The 2017 vintage was a difficult one for Stephan von Neipperg and his team. In the frost of April 27-28 they lost much of the crop at Clos Marsalette in Pessac-Léognan, half of the crop in both his Castillon estate Château d’Aiguihle and St Emilion property Clos de l’Oratoire. At Château Canon-la-Gaffelière frost reduced the harvest by 40%. Only the prized La Mondotte vineyard was spared. That’s the bad news. The good news is that team Neipperg have succeeded in making impressive wines, very much against these odds. This is partly thanks to the quality of the remaining crop, a huge amount of work in the vineyard but also a determination to encourage a useful harvest from second generation grapes. It is also says much about Stephan von Neipperg’s own strength of character. Determined not to be despondent, he encouraged his team in the face of adversity. When the going gets tough, as Billy Ocean famously noted, the tough get going.
Posts Tagged ‘Cabernet Sauvignon’
An early visit to Château Palmer was a great start to day three on the 2017 primeurs trail. The morning was sunlit once again [it would get up to 25C later] and Thomas Duroux was in good form, as were both Alter Ego and Palmer. If 2017 Palmer is not in the league of the fab 2016s or 2015s here, this is seductive Margaux. The consistency the property now achieves is remarkable, in large part due to Duroux’s attention to detail and their biodynamic practices. I’ll write in more detail on Palmer and what they are up to soon [natural yeast ferments, seriously low sulphur use – it’s all fascinating}. Although Duroux sees Palmer ’17 as its own beast, it reflects elements of 2014 with the tannic structure of ’08 he reckons. For me the grand vin was nimble with great perfume.
The estate of Clos L’Eglise in Pomerol is run by Hélène Garcin Lévêque, and her family have been the custodians of this estate since they acquired it in 1997, writes John Willis. The property, which dates back to the 18th Century, used to be 14 hectares, double the size it is today. The missing half went to form part of Château L’Eglise Clinet in 1954. The size of Clos L’Eglise is small (even by Pomerol standards) with only 5.9 ha under vine at present. Tasting the vintages from 1997-2016 was a fantastic insight into the overall philosophy of this estate and shows the general improvement of the wines across the period. A genuine sense of place, of terroir, comes across in the wines of this ambitious Pomerol, something to which many properties aspire but sometimes fail to achieve.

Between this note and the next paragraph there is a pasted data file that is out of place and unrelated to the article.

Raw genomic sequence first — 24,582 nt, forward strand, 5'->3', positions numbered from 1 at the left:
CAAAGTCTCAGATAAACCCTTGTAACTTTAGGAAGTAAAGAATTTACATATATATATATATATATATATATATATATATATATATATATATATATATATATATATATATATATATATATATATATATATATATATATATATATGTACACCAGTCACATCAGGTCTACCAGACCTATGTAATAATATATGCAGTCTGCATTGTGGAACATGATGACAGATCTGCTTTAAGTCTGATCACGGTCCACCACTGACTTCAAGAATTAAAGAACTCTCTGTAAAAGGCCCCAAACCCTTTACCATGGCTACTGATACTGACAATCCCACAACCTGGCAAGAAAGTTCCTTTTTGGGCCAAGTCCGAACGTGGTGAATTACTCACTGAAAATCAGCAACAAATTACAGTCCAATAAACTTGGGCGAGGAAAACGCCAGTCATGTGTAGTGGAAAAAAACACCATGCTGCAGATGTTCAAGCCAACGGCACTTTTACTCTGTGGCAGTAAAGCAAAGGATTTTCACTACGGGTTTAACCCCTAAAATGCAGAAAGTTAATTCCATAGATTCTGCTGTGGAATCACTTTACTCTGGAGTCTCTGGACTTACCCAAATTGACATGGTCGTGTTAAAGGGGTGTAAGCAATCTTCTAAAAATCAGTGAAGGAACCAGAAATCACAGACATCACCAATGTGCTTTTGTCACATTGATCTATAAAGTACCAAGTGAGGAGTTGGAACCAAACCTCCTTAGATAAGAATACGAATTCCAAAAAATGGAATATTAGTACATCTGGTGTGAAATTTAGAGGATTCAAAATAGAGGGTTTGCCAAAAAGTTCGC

I’ve recently been reunited with eight cases of Bordeaux that have been kindly stored in a friend’s cold cellar in Gloucestershire for half a dozen years. Much of it is pretty decent Bordeaux that finally coming into bloom from the 2005 vintage. There are also some 2006s, 2003s and 2000s from what are often seen as ‘lesser’ properties but which have provided wonderfully enjoyable drinking. The question that I’ve been asking myself as I’ve been reacquainting myself with these wines six years on is whether my taste for Bordeaux has changed…
There is no doubt that 2016 is a brilliant year for St Estèphe. The dry summer and sunny harvest conditions played to the strengths of the terroir here. I’ve already marvelled at the harmony and balance of the wines at Château Calon Ségur, Château Montrose and Château Cos d’Estournel in this vintage, but, as ever, there are a bevy of other wines at lower price points that have produced wonderful red wine. Château Beau-Site, Château Le Boscq, Château Capbern, Château Le Crock, Château Domeyne, Château Haut-Marbuzet and Château Meyney, to name a few, have all made excellent wines. St Estèphe is really an appellation to seek out in 2016 [as in 2014 too]. It is also one of my favourite Bordeaux appellations.
Château Montrose has been on a roll for the past decade. Legendary wines have been made here in 2009, 2010 and 2014. 2016 continues this run of form at this leading St Estèphe property. The vineyard position here, adjacent to the Gironde, brings to mind Château Latour in Pauillac, and Château Léoville-Las-Cases and Château Ducru-Beaucaillou in St Julien, although Montrose’s aspect in St Estèphe is somewhat more elevated than these other great sites. 2016 Montrose shares characteristics with both the 2010 and 2014 here in my book. It is a wine laden with cassis and blackcurrant fruit and exhibits wonderful purity. La Dame de Montrose has lashings of plum and black cherry aromatics along with some graphite tones. Château Tronquoy-Lalande, junior to both of these wines, from an entirely different terroir, looks to be exceptional value in 2016. It has produced a wine loaded with fruit, bounce and life. Perhaps it’s the best yet from this property?